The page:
Book Club: Habibi
I wonder if you even remember what my voice sounds like. My… typing voice. I’d like to think it’s like a sexy Eliza Dushku raspiness, but I feel like it’s more realistically a Kathleen Turner kind of raspiness which, honestly, I’m really into.
Anyway, do with my typing voice as you will while I get into this long-overdue book review.
Our Review - No Spoilers:
Habibi by Craig Thompson
Not our first venture into the world of Craig Thompson, but definitely a huge step outside of an autobiographical piece. It’s a massive 672-page graphic novel set in a historical fictional Islamic… land? In short, it revolves around the relationship of two protagonists as they develop and transform both individually and as a unit. The tale is one of fantasy, drama, and romance - with a whole lot of religious lore sprinkled all over.
That was my little spoiler-free summary, so now let’s get right into the good, the meh, and the bad of Habibi before the final reviews and a quick logistical summary. That’s right, logistical summary.
Firstly, the undisputed and unanimously agreed-upon fact about Habibi and Craig Thompson in general: that art is out of this world. The artistic expression in Thompson’s work is impeccable and has become such an accepted fact, that I don’t think we even got into it very much at the book review. If you’re a connoisseur of comic book art, then the decision to read Thompson’s work is a no-brainer.
The plot is complex and goes through a lot of very distinctive stages throughout the book. Still, the content is heavy but the graphic novel is a seamless read, so don’t let its size deter you. There are a lot of themes explored as the plot develops, including racism and slavery, sexual violence and sexism, and even environmentalism and pollution.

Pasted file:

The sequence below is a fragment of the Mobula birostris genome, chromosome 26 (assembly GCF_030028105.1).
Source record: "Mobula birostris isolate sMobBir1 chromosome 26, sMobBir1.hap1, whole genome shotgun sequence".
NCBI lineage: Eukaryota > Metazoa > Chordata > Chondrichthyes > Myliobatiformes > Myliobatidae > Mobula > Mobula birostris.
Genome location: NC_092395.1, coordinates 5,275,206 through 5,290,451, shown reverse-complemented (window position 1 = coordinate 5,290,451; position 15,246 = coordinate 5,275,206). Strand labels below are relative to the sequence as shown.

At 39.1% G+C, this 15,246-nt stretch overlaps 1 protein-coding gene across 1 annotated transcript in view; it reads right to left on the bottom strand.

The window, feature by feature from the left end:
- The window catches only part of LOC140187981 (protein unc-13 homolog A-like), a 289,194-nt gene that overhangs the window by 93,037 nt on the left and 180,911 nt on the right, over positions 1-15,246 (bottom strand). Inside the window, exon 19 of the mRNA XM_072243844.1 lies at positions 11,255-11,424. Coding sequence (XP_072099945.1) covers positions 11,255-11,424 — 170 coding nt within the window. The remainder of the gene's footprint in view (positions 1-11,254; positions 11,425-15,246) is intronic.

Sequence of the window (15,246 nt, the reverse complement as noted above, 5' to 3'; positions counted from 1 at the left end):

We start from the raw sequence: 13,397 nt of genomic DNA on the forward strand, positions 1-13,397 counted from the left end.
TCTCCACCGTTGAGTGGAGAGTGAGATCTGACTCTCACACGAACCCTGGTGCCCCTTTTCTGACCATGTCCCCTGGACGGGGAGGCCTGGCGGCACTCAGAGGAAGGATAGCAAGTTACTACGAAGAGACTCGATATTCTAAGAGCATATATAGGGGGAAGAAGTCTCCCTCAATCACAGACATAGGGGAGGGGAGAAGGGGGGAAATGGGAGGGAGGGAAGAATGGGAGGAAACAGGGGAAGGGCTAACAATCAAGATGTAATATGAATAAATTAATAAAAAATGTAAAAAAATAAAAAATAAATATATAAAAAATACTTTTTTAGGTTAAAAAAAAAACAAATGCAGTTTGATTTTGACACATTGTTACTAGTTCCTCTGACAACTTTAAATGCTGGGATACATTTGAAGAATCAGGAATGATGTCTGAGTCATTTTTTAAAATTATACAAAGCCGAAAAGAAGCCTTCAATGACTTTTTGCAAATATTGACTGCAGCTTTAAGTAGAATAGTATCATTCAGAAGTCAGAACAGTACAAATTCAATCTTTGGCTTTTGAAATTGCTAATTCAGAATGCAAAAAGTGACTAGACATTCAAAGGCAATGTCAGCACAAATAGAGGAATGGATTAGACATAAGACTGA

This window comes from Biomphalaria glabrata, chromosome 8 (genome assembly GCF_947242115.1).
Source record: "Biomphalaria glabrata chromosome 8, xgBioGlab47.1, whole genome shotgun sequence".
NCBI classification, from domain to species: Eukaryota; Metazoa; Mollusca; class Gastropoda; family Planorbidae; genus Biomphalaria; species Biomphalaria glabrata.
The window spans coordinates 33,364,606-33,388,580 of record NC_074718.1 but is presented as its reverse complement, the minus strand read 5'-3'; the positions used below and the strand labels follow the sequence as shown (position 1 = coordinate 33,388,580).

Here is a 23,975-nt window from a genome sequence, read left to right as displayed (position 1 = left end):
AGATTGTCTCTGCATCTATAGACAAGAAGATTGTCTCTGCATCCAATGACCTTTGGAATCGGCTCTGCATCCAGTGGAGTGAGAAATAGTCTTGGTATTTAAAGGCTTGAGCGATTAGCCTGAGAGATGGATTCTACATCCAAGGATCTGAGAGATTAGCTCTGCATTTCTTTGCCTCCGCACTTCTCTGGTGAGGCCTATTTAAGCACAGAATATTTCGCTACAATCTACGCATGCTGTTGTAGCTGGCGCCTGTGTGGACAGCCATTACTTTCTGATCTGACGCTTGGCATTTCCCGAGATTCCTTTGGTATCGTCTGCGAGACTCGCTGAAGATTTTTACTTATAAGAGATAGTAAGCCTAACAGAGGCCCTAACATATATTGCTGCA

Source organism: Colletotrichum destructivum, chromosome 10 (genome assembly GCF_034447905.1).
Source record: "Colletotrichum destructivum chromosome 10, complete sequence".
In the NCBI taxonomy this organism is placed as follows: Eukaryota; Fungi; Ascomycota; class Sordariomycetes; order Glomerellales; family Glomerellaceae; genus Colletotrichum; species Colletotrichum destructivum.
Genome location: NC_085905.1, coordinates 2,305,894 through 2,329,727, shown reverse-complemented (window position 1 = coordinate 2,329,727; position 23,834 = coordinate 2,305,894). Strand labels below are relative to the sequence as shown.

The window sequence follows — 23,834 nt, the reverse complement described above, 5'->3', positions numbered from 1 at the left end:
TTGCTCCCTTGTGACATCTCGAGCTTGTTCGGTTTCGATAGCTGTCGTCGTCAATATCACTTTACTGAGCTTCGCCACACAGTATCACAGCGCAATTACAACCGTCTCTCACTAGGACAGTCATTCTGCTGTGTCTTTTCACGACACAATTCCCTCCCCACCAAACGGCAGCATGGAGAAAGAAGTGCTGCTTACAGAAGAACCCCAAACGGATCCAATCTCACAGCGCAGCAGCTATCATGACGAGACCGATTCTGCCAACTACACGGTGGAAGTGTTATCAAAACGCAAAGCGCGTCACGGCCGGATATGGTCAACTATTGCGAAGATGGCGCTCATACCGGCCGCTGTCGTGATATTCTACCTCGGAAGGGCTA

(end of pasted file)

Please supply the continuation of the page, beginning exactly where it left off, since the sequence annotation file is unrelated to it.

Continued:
The style accurately depicts ancient Arabian story-telling and humor, and there are small side stories planted throughout the book that are both beautiful and engaging.
Now, to the other aspect of our review. The development of the two protagonists’ relationship can sometimes feel very uncomfortable. The sexual violence depicted throughout can be uncomfortable. And Habibi didn’t feel as personal to us as Blankets did. We didn’t connect with the characters the way we connected to many of the characters in his autobiographical novel. That being said, I’ve had people tell me the opposite and that they connected more with Habibi than Blankets - so that’s a completely personal judgement. Then again, all of this is a completely personal judgement. So.
But the ultimate discomfort, which I have to be fair - only 2/4 of us felt - is the inherent annoyance in having a white male tell us an elaborate story about a female who lives in an Islamic world. Thompson spent years researching the culture and the religion in order to write Habibi, including taking in the help of many consultants who are experts in the culture. A quick Google search of book reviews shows you how polarizing this book is; you get critics calling Habibi a masterpiece, and others who call the book a mess of Orientalism because slaves were depicted as caricatures, Arab men like savages, and women as sexual objects. I’m going to include a couple of critic quotes that I think put this point into words perfectly:
I don’t know. You tell me.
In Summary - Our Review
★★★ and a half
★★★★ and a half
★★★ and a half
120 Days of Sodom by Marquis de Sade
- Erotic Literature, Classic
Fun Home: A Family Tragicomic by Alison Bechdel
- Graphic Novel, Memoir, Non-Fiction